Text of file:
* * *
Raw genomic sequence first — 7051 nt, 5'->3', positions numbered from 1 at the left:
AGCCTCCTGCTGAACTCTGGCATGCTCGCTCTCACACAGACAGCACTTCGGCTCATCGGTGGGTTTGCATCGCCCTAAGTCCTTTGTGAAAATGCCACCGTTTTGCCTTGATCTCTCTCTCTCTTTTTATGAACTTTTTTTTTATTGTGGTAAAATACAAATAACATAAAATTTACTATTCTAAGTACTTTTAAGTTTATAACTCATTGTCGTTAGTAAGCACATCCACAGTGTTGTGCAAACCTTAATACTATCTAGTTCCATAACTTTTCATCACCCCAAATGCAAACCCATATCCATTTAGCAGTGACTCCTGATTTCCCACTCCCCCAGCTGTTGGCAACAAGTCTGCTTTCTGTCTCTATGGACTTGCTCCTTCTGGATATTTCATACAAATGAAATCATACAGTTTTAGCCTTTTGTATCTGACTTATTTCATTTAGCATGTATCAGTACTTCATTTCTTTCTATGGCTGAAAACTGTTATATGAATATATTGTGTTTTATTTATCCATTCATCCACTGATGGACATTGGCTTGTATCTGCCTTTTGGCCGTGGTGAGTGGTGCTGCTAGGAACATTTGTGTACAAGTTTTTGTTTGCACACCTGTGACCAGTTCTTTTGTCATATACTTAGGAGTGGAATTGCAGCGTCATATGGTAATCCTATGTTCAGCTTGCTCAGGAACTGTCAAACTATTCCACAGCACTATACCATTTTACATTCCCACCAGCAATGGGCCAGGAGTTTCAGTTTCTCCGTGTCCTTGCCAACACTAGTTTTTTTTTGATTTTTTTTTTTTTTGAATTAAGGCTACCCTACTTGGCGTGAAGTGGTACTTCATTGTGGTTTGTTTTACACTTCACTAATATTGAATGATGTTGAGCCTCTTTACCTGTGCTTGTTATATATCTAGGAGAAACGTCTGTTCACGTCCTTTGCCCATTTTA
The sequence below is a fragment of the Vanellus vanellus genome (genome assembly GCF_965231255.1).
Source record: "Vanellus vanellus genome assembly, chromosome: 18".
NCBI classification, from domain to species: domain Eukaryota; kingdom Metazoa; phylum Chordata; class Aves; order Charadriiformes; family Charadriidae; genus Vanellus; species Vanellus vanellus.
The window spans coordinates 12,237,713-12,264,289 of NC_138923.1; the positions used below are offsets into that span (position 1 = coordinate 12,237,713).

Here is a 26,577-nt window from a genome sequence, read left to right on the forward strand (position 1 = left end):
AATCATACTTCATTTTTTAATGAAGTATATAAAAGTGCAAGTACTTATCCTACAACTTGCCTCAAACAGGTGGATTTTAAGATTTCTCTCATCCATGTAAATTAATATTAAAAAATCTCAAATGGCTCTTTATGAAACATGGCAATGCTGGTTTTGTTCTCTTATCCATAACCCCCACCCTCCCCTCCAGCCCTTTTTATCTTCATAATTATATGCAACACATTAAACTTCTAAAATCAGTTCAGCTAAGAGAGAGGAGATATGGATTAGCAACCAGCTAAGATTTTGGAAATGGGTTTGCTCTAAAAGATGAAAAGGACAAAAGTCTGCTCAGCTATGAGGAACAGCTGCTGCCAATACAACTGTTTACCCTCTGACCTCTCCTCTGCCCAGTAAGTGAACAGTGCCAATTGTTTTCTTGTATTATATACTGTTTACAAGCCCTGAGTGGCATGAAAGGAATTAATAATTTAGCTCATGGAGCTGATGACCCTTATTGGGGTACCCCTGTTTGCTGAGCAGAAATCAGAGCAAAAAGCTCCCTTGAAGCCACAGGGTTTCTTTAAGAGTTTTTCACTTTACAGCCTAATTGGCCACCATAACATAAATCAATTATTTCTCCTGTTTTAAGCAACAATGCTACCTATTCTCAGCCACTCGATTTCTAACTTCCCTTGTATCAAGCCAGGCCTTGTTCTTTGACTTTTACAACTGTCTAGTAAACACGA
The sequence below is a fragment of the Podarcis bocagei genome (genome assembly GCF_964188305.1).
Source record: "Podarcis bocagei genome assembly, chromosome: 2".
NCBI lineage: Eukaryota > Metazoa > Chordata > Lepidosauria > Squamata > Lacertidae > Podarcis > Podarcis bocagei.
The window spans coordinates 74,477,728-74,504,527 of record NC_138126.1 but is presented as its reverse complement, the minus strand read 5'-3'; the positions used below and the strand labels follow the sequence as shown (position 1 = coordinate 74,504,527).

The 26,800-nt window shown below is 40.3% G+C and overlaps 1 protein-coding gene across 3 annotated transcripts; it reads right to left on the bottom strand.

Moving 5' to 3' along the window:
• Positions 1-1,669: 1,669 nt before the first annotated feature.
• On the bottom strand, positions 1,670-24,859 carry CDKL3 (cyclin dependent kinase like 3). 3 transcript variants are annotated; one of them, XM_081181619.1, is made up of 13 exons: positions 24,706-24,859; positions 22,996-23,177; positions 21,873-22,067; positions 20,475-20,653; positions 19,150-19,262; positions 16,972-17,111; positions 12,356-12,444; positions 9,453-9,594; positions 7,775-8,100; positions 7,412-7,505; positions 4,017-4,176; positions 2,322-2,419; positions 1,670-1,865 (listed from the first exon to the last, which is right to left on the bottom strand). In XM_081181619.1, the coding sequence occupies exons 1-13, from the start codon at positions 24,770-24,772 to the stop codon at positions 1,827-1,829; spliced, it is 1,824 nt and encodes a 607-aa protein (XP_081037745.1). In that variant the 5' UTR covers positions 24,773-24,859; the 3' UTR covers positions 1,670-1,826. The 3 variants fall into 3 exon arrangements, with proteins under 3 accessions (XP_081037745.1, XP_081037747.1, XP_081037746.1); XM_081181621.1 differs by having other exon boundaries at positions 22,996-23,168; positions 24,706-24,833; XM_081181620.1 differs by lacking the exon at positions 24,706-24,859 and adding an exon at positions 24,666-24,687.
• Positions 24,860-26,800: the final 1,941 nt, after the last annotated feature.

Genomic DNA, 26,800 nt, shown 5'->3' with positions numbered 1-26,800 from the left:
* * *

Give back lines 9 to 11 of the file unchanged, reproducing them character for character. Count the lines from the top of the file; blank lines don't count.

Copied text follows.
The sequence below is a fragment of the Podarcis bocagei genome (genome assembly GCF_964188305.1).
Source record: "Podarcis bocagei genome assembly, chromosome: 2".
NCBI lineage: Eukaryota > Metazoa > Chordata > Lepidosauria > Squamata > Lacertidae > Podarcis > Podarcis bocagei.